Community is about communication, that’s obvious right? Richard Bartle in his book "Designing Online Worlds" clearly defines the stages of communities and one of them stands out: community of interest. The members share a common interest and hook up together.
In a MMO it is important that players get connected real soon as they meet people and start friendships. This will be the major reason why they stick to the game later on. If you fail designing your game to support this people will leave with less resistance compared to players who already met friends.
Now lets see what starting players communicate most: questions either about the game mechanics or the game content. The first is quickly resolved when they learned the game and its functions, the second however never stops unless they played through the game's content.
Players ask where a mob is, how a quest is being solved or simply if people want to help them for particular content. Other players will gladly help or players with the same quests team up as they share the same interest. And quickly bonds are forged and friends are met. To design your game to enhance meeting people is key to build up a strong bonded community so people won't leave the game behind easily.
Now game designers think in game mechanics, not in community mechanics. That’s the first mistake they do and unfortunately the negative feedback is coming very late to correct it.
Wrong game mechanics get immediate feedback and correction is mostly easy. Community building mistakes are much harder to read and to analyze.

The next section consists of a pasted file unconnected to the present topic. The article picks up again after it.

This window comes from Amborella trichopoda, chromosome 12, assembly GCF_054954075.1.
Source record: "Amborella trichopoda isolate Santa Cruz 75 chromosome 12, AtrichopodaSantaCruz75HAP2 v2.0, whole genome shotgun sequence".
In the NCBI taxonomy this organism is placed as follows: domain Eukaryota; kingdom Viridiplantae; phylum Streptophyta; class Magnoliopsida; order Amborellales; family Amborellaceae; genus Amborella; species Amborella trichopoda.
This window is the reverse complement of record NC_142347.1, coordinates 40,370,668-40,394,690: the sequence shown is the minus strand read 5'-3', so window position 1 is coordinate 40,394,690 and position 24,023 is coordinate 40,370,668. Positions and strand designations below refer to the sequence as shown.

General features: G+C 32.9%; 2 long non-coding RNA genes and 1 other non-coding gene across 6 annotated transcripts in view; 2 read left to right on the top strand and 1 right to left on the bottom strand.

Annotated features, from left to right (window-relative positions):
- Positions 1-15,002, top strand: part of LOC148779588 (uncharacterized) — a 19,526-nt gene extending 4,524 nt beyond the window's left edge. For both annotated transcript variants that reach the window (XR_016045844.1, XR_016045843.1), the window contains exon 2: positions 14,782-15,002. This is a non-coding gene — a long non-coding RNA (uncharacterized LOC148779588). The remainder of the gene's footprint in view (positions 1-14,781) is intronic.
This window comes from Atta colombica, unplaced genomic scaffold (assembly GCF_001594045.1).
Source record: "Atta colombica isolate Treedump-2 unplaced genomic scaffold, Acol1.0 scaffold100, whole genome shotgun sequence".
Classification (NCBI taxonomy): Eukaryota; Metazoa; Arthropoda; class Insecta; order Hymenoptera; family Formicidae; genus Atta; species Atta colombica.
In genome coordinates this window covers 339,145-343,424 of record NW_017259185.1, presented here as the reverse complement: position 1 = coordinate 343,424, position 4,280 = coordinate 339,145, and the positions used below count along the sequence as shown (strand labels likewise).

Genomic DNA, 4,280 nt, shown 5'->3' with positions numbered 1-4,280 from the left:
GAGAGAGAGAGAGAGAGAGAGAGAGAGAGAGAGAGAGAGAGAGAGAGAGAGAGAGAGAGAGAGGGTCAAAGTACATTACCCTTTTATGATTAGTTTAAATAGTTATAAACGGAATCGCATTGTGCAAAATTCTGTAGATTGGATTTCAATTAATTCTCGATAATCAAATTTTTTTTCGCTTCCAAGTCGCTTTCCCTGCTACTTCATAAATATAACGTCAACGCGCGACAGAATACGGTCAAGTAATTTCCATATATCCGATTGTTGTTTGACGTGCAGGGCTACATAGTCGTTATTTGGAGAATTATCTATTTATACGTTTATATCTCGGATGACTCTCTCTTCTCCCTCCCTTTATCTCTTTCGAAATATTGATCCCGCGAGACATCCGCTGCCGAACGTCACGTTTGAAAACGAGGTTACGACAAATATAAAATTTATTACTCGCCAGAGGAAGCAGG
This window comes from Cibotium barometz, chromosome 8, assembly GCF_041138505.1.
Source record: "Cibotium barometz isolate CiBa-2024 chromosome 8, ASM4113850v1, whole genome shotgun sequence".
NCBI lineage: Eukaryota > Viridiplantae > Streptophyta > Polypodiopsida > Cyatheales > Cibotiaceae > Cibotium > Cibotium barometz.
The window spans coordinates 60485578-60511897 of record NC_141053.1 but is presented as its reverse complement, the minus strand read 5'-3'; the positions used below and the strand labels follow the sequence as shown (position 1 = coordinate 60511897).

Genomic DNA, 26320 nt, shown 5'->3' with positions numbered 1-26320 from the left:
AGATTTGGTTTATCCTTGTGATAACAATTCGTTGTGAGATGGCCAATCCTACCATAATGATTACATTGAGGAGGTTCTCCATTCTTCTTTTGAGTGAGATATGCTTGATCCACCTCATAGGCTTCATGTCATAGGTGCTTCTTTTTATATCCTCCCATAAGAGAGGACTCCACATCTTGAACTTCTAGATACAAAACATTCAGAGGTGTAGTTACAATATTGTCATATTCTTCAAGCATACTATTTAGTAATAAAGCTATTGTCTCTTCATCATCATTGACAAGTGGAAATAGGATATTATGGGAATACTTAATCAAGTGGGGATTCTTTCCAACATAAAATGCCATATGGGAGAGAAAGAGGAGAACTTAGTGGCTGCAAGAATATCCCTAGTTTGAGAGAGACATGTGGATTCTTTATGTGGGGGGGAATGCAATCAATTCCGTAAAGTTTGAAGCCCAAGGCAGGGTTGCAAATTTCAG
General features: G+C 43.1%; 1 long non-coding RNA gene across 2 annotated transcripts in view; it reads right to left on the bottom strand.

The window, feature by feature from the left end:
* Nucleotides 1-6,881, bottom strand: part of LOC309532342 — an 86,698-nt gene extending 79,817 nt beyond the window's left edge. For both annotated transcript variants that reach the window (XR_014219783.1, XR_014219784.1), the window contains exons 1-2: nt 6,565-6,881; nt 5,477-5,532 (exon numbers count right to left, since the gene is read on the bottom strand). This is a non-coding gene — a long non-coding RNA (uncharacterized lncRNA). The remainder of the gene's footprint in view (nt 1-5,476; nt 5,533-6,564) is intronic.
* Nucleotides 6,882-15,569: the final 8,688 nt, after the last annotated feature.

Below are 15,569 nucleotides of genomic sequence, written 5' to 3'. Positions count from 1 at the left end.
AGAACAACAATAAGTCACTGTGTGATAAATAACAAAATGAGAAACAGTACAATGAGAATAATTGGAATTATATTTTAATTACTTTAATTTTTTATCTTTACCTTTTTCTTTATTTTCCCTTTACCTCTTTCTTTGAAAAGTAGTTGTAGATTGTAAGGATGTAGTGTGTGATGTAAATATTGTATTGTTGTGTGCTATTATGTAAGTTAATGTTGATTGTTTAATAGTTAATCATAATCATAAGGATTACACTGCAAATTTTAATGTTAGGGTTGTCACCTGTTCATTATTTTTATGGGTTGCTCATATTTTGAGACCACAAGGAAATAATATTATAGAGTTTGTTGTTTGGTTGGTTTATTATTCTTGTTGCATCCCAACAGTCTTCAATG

Lets look at an example. Warhammer Online (WAR) has the tome of knowledge and an intelligent map. Both will tell you where to go for each quest and what to do exactly. In fact the map marks the areas of quests you accepted and also tells you which quest to finish in that region. That eliminates most of the community connecting questions people will ask. That is the number one reason why the chat is so silent in WAR besides the chat interface design.
The consequence: people will not find online friends as easily as in other games. In other words the user interface comforts is limiting the community growth of the game.
Note that World of Warcraft does not support any kind of that feature but there are add ons who do that. But their use is entirely optional and you need to install an Add On to make it work, a major obstacle for starting players. As soon as those players have advanced knowledge they are fit to use it, but at that point they met enough people online to have connected and stay.
So listen designers: carefully consider your game design what it does to community growth and stickiness, not only in term of game mechanics.